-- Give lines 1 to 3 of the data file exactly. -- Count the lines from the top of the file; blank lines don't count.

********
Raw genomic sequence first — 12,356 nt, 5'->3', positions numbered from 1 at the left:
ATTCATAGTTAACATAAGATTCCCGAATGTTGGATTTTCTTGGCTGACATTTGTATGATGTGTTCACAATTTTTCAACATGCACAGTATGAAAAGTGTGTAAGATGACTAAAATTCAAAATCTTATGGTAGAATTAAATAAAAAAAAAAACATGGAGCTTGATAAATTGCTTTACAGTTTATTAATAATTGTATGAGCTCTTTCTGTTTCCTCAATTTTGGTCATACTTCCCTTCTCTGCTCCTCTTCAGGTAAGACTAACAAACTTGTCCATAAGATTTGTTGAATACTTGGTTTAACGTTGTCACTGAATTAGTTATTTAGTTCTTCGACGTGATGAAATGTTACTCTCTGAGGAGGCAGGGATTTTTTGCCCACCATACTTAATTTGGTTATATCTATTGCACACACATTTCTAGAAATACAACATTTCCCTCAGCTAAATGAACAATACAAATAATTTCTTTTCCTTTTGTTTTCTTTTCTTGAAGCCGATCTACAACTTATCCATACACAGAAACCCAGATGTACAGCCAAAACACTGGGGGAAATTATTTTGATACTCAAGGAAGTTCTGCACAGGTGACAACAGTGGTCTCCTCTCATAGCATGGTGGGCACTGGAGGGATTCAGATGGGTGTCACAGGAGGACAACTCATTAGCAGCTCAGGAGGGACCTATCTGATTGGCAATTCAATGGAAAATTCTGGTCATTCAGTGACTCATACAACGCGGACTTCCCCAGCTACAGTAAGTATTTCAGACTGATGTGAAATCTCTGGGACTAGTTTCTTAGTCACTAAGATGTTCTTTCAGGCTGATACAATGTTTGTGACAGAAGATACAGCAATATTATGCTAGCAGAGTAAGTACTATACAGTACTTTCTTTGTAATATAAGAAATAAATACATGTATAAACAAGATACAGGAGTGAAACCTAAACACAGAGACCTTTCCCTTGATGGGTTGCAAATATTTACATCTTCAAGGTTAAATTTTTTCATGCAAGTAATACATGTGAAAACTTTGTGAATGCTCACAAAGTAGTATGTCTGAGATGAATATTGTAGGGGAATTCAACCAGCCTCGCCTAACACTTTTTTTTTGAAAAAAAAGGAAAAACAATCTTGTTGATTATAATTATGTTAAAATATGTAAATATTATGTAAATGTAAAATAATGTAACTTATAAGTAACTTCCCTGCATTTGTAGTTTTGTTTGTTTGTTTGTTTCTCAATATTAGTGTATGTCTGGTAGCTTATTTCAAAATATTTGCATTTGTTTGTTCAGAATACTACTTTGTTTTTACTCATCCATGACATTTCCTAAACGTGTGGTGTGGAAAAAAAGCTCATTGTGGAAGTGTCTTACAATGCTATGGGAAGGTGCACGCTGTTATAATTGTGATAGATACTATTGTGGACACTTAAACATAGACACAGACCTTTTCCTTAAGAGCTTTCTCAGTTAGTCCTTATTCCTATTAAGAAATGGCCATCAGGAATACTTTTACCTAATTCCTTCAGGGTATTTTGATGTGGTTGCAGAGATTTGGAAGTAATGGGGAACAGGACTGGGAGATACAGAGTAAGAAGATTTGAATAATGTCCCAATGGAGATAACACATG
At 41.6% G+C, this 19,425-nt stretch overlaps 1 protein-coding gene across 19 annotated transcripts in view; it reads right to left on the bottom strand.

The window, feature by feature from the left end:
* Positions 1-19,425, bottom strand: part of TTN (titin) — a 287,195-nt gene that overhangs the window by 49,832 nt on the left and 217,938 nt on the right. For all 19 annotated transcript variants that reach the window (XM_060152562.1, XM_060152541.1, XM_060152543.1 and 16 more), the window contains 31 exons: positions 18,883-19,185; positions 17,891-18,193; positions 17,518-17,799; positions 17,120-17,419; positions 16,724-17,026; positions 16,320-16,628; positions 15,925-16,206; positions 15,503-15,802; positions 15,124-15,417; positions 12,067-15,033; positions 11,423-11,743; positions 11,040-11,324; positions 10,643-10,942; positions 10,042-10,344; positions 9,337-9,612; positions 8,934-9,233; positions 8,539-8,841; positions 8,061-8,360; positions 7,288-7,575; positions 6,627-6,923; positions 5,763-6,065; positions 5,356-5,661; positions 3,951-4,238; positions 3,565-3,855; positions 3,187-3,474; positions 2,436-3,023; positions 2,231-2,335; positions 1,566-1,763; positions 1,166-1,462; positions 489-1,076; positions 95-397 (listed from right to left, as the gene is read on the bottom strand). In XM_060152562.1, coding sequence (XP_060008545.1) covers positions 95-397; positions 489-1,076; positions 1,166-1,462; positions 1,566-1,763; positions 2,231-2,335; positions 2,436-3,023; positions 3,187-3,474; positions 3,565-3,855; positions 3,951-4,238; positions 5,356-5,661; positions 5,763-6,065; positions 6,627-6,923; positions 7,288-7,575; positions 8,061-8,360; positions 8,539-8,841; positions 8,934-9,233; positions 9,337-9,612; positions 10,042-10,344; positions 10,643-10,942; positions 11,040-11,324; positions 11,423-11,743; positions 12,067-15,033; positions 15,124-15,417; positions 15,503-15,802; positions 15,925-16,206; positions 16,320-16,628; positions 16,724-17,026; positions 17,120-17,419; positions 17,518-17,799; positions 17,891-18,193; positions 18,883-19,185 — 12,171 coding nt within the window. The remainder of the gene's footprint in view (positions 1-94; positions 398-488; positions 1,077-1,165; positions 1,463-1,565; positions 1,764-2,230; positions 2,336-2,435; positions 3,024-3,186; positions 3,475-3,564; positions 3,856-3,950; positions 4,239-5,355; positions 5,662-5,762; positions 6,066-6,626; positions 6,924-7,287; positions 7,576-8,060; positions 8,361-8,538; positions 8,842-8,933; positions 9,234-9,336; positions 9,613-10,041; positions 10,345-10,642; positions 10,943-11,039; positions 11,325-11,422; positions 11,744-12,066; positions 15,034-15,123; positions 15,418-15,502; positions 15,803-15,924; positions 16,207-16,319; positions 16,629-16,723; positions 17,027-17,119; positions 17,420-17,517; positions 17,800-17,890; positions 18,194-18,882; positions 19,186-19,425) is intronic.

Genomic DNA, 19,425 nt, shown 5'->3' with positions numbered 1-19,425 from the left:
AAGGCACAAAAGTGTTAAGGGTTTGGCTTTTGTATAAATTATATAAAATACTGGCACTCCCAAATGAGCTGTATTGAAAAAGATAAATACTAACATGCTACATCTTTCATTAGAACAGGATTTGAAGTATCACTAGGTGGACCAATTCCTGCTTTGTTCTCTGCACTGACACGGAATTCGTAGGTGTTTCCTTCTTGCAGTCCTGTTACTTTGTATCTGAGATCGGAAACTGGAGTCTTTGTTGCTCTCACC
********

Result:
Raw genomic sequence first — 12,356 nt, 5'->3', positions numbered from 1 at the left:
ATTCATAGTTAACATAAGATTCCCGAATGTTGGATTTTCTTGGCTGACATTTGTATGATGTGTTCACAATTTTTCAACATGCACAGTATGAAAAGTGTGTAAGATGACTAAAATTCAAAATCTTATGGTAGAATTAAATAAAAAAAAAAACATGGAGCTTGATAAATTGCTTTACAGTTTATTAATAATTGTATGAGCTCTTTCTGTTTCCTCAATTTTGGTCATACTTCCCTTCTCTGCTCCTCTTCAGGTAAGACTAACAAACTTGTCCATAAGATTTGTTGAATACTTGGTTTAACGTTGTCACTGAATTAGTTATTTAGTTCTTCGACGTGATGAAATGTTACTCTCTGAGGAGGCAGGGATTTTTTGCCCACCATACTTAATTTGGTTATATCTATTGCACACACATTTCTAGAAATACAACATTTCCCTCAGCTAAATGAACAATACAAATAATTTCTTTTCCTTTTGTTTTCTTTTCTTGAAGCCGATCTACAACTTATCCATACACAGAAACCCAGATGTACAGCCAAAACACTGGGGGAAATTATTTTGATACTCAAGGAAGTTCTGCACAGGTGACAACAGTGGTCTCCTCTCATAGCATGGTGGGCACTGGAGGGATTCAGATGGGTGTCACAGGAGGACAACTCATTAGCAGCTCAGGAGGGACCTATCTGATTGGCAATTCAATGGAAAATTCTGGTCATTCAGTGACTCATACAACGCGGACTTCCCCAGCTACAGTAAGTATTTCAGACTGATGTGAAATCTCTGGGACTAGTTTCTTAGTCACTAAGATGTTCTTTCAGGCTGATACAATGTTTGTGACAGAAGATACAGCAATATTATGCTAGCAGAGTAAGTACTATACAGTACTTTCTTTGTAATATAAGAAATAAATACATGTATAAACAAGATACAGGAGTGAAACCTAAACACAGAGACCTTTCCCTTGATGGGTTGCAAATATTTACATCTTCAAGGTTAAATTTTTTCATGCAAGTAATACATGTGAAAACTTTGTGAATGCTCACAAAGTAGTATGTCTGAGATGAATATTGTAGGGGAATTCAACCAGCCTCGCCTAACACTTTTTTTTTGAAAAAAAAGGAAAAACAATCTTGTTGATTATAATTATGTTAAAATATGTAAATATTATGTAAATGTAAAATAATGTAACTTATAAGTAACTTCCCTGCATTTGTAGTTTTGTTTGTTTGTTTGTTTCTCAATATTAGTGTATGTCTGGTAGCTTATTTCAAAATATTTGCATTTGTTTGTTCAGAATACTACTTTGTTTTTACTCATCCATGACATTTCCTAAACGTGTGGTGTGGAAAAAAAGCTCATTGTGGAAGTGTCTTACAATGCTATGGGAAGGTGCACGCTGTTATAATTGTGATAGATACTATTGTGGACACTTAAACATAGACACAGACCTTTTCCTTAAGAGCTTTCTCAGTTAGTCCTTATTCCTATTAAGAAATGGCCATCAGGAATACTTTTACCTAATTCCTTCAGGGTATTTTGATGTGGTTGCAGAGATTTGGAAGTAATGGGGAACAGGACTGGGAGATACAGAGTAAGAAGATTTGAATAATGTCCCAATGGAGATAACACATG
At 41.6% G+C, this 19,425-nt stretch overlaps 1 protein-coding gene across 19 annotated transcripts in view; it reads right to left on the bottom strand.